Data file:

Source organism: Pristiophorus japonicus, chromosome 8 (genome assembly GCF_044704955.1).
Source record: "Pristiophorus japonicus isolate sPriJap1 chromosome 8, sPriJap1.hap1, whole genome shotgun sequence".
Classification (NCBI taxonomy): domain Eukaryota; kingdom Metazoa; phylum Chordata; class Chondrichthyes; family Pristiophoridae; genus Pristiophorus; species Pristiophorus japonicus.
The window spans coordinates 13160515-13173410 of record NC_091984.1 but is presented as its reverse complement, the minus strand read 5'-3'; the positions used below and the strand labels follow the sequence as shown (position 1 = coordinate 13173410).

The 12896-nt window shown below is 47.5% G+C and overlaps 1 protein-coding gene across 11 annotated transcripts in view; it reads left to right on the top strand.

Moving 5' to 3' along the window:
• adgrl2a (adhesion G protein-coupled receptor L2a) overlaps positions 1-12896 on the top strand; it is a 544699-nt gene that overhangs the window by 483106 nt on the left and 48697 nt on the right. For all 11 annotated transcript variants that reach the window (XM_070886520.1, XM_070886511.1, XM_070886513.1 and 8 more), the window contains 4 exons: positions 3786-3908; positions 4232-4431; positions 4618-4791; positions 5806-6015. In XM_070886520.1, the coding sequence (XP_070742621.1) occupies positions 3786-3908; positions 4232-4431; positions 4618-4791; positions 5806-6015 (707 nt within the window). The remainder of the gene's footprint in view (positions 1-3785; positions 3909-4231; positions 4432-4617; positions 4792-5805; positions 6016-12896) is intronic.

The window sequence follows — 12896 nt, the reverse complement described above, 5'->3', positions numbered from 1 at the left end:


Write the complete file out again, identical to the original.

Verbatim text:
Source organism: Pristiophorus japonicus, chromosome 8 (genome assembly GCF_044704955.1).
Source record: "Pristiophorus japonicus isolate sPriJap1 chromosome 8, sPriJap1.hap1, whole genome shotgun sequence".
Classification (NCBI taxonomy): domain Eukaryota; kingdom Metazoa; phylum Chordata; class Chondrichthyes; family Pristiophoridae; genus Pristiophorus; species Pristiophorus japonicus.
The window spans coordinates 13160515-13173410 of record NC_091984.1 but is presented as its reverse complement, the minus strand read 5'-3'; the positions used below and the strand labels follow the sequence as shown (position 1 = coordinate 13173410).

The 12896-nt window shown below is 47.5% G+C and overlaps 1 protein-coding gene across 11 annotated transcripts in view; it reads left to right on the top strand.

Moving 5' to 3' along the window:
• adgrl2a (adhesion G protein-coupled receptor L2a) overlaps positions 1-12896 on the top strand; it is a 544699-nt gene that overhangs the window by 483106 nt on the left and 48697 nt on the right. For all 11 annotated transcript variants that reach the window (XM_070886520.1, XM_070886511.1, XM_070886513.1 and 8 more), the window contains 4 exons: positions 3786-3908; positions 4232-4431; positions 4618-4791; positions 5806-6015. In XM_070886520.1, the coding sequence (XP_070742621.1) occupies positions 3786-3908; positions 4232-4431; positions 4618-4791; positions 5806-6015 (707 nt within the window). The remainder of the gene's footprint in view (positions 1-3785; positions 3909-4231; positions 4432-4617; positions 4792-5805; positions 6016-12896) is intronic.

The window sequence follows — 12896 nt, the reverse complement described above, 5'->3', positions numbered from 1 at the left end: